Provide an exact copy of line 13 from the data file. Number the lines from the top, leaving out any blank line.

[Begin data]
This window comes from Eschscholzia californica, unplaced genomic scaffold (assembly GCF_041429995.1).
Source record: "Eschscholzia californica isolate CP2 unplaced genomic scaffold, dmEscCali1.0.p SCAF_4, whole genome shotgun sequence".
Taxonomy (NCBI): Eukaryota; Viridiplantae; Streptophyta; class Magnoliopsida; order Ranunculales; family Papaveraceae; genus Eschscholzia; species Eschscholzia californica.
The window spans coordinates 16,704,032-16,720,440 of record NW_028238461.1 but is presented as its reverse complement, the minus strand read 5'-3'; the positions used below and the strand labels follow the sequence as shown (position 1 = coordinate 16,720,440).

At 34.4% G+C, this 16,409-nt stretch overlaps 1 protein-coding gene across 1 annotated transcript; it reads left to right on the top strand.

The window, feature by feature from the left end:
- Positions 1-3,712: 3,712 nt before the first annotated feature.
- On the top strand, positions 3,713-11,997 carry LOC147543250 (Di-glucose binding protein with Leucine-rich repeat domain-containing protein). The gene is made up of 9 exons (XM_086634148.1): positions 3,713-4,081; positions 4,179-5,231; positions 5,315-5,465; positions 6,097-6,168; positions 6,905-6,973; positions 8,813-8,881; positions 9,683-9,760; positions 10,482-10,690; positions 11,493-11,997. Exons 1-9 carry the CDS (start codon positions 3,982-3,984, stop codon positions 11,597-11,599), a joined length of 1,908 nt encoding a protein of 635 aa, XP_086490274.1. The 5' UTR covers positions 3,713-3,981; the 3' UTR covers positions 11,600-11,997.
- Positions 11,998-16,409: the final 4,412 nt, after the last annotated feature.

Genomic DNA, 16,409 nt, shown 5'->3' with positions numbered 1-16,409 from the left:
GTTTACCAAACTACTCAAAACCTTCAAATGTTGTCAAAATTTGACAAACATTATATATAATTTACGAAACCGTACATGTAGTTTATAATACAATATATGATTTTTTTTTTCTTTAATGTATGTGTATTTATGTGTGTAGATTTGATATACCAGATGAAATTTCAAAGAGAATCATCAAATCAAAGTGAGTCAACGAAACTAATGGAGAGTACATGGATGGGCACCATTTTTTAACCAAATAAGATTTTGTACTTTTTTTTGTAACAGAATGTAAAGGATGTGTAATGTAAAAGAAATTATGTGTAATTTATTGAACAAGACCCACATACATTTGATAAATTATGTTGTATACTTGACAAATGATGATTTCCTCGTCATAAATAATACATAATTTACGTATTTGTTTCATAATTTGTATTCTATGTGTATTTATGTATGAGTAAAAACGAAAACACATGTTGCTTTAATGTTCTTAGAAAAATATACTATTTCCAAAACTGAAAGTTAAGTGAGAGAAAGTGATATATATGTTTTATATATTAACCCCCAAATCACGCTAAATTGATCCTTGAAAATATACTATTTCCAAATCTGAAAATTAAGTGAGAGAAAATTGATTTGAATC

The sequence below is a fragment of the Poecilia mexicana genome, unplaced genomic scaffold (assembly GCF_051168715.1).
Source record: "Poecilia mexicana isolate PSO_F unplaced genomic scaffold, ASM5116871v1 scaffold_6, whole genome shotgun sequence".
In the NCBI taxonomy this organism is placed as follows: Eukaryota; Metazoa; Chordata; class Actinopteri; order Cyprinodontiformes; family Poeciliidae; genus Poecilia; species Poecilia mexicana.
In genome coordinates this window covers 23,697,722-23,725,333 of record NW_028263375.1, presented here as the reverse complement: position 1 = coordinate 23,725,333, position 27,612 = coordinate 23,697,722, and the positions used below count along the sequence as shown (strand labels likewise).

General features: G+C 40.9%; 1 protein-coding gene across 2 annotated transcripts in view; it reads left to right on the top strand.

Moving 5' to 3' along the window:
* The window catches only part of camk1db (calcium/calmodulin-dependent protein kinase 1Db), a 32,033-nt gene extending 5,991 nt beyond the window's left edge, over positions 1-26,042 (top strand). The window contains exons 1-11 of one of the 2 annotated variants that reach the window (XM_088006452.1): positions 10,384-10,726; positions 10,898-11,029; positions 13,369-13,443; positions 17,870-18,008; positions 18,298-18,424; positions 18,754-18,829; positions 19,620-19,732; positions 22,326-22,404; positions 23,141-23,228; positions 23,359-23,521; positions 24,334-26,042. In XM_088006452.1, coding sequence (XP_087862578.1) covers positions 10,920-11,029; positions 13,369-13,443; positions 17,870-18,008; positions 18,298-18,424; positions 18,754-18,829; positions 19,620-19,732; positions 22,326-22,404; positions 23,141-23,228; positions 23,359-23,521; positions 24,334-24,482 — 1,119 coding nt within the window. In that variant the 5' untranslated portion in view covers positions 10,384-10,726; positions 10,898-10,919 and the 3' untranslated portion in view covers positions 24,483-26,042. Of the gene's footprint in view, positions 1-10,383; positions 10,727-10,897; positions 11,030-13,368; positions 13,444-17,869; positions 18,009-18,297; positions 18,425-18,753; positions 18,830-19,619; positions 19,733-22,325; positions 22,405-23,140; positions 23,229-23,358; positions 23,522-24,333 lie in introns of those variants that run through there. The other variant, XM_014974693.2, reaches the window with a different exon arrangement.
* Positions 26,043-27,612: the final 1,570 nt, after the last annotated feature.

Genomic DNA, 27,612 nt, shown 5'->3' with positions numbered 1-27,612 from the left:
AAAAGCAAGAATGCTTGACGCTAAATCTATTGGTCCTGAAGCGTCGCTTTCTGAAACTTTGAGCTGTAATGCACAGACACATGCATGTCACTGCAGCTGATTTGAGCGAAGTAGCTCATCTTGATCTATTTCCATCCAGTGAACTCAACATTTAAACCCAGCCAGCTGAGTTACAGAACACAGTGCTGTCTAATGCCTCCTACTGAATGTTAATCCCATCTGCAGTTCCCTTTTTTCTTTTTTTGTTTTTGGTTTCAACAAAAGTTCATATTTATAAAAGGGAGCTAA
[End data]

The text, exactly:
Source record: "Poecilia mexicana isolate PSO_F unplaced genomic scaffold, ASM5116871v1 scaffold_6, whole genome shotgun sequence".